Colorful homes in Nuuk, Greenland
These health access challenges faced by Greenlanders mean unique solutions are required to manage the burden of disease. One disease of interest is colorectal cancer (CRC). Currently, screening for CRC in Greenland is symptomatic or based on family history alone. However, early screening for CRC can save lives. In particular, a colonoscopy, the most sensitive tool, can also remove precancerous lesions at the time of screening. A colonoscopy can decrease the risk of death from CRC to less than 10%. Whereas once CRC develops, a patient has a one in two chance of survival, even with radiation and chemotherapy, which Greenlanders can only receive in Denmark.
The people of Greenland have many risk factors for colorectal cancer. Native Greenlanders often survive by hunting seal, reindeer, and the occasional polar bear (don’t worry environmentalists – this is regulated!). Some villages only get a few shipments of supplies each year to their local shops, meaning fruits and vegetables are scarce. Therefore, in addition to a high fat and meat diet, they also have a low fiber diet. Much of the meat is grilled, adding carcinogens to the food. This type of diet means the food is likely to move more slowly through the gastrointestinal tract giving greater opportunity for carcinogens to convert a cell into a pre-cancerous cell, putting them at greater risk for developing CRC. Additional risk factors for Greenlanders are cigarette smoke, alcohol use, and low exercise.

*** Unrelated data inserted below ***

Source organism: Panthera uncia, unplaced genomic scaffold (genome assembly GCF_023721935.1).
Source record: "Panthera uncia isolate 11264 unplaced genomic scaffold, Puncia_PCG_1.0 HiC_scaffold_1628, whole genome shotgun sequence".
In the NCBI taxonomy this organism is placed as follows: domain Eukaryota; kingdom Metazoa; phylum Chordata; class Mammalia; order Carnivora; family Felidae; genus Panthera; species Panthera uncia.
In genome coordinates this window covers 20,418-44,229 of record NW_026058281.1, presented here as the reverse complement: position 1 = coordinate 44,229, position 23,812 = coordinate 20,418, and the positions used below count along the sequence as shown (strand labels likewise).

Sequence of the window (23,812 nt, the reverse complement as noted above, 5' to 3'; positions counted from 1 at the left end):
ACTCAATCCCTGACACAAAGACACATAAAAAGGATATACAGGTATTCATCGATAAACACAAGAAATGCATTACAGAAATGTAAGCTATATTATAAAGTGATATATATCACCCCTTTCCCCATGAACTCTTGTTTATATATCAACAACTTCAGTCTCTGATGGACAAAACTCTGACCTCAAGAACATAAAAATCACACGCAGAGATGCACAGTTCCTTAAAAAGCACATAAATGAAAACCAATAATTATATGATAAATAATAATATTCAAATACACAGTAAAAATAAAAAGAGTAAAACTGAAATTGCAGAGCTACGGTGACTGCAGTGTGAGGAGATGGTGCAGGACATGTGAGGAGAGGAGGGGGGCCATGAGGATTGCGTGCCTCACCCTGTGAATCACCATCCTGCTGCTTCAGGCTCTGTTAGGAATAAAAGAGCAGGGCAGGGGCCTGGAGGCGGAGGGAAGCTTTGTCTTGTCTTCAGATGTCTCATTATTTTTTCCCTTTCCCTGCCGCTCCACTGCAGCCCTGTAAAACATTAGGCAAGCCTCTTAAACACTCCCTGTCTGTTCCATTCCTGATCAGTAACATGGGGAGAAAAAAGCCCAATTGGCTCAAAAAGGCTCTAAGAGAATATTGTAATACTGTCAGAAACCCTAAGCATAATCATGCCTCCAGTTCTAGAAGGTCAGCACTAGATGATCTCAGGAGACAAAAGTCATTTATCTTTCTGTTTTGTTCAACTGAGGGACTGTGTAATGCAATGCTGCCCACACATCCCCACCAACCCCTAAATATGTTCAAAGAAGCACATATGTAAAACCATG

Last year, a group of first-year Tuck School of Business students were tasked with developing an economic model for what a similar screening program would cost in Greenland. The model looked at two different scenarios and two different populations. The Nuuk Scenario would fly all eligible patients to Dronning Ingrid’s Hospital, the national hospital, in Nuuk for a colonoscopy. The Regional Scenario would transport eligible patients to one of four regional hospitals or the national hospital for screening, and fly the doctors and nurses to those hospitals to conduct the screening. The models also assessed the cost difference of screening individuals aged 50-69 compared to aged 40-69, as it is hypothesized that Greenland Natives would similarly have early development of CRC like Alaskan Natives.